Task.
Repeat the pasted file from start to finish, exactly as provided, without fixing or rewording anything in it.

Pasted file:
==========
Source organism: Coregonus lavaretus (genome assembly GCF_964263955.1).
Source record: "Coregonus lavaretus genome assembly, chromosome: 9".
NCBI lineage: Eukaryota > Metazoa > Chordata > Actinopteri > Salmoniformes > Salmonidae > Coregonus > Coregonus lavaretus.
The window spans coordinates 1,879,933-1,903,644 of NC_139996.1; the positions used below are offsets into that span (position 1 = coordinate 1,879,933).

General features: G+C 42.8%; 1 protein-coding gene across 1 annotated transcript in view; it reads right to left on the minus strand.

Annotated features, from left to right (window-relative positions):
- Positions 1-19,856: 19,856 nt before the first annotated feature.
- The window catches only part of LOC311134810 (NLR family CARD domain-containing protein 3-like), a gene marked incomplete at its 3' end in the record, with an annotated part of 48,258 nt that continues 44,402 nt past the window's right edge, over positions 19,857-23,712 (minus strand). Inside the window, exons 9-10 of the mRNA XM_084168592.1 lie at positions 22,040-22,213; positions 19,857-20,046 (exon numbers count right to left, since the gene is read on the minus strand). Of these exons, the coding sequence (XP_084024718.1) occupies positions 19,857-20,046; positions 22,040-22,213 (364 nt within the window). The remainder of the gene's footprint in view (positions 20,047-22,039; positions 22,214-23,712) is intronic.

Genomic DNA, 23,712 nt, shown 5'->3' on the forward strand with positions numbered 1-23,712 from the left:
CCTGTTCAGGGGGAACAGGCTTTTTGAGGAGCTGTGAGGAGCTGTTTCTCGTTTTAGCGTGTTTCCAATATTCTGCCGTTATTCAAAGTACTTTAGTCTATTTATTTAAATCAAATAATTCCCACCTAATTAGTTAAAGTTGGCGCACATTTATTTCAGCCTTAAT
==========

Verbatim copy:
Source organism: Coregonus lavaretus (genome assembly GCF_964263955.1).
Source record: "Coregonus lavaretus genome assembly, chromosome: 9".
NCBI lineage: Eukaryota > Metazoa > Chordata > Actinopteri > Salmoniformes > Salmonidae > Coregonus > Coregonus lavaretus.
The window spans coordinates 1,879,933-1,903,644 of NC_139996.1; the positions used below are offsets into that span (position 1 = coordinate 1,879,933).

General features: G+C 42.8%; 1 protein-coding gene across 1 annotated transcript in view; it reads right to left on the minus strand.

Annotated features, from left to right (window-relative positions):
- Positions 1-19,856: 19,856 nt before the first annotated feature.
- The window catches only part of LOC311134810 (NLR family CARD domain-containing protein 3-like), a gene marked incomplete at its 3' end in the record, with an annotated part of 48,258 nt that continues 44,402 nt past the window's right edge, over positions 19,857-23,712 (minus strand). Inside the window, exons 9-10 of the mRNA XM_084168592.1 lie at positions 22,040-22,213; positions 19,857-20,046 (exon numbers count right to left, since the gene is read on the minus strand). Of these exons, the coding sequence (XP_084024718.1) occupies positions 19,857-20,046; positions 22,040-22,213 (364 nt within the window). The remainder of the gene's footprint in view (positions 20,047-22,039; positions 22,214-23,712) is intronic.

Genomic DNA, 23,712 nt, shown 5'->3' on the forward strand with positions numbered 1-23,712 from the left:
CCTGTTCAGGGGGAACAGGCTTTTTGAGGAGCTGTGAGGAGCTGTTTCTCGTTTTAGCGTGTTTCCAATATTCTGCCGTTATTCAAAGTACTTTAGTCTATTTATTTAAATCAAATAATTCCCACCTAATTAGTTAAAGTTGGCGCACATTTATTTCAGCCTTAAT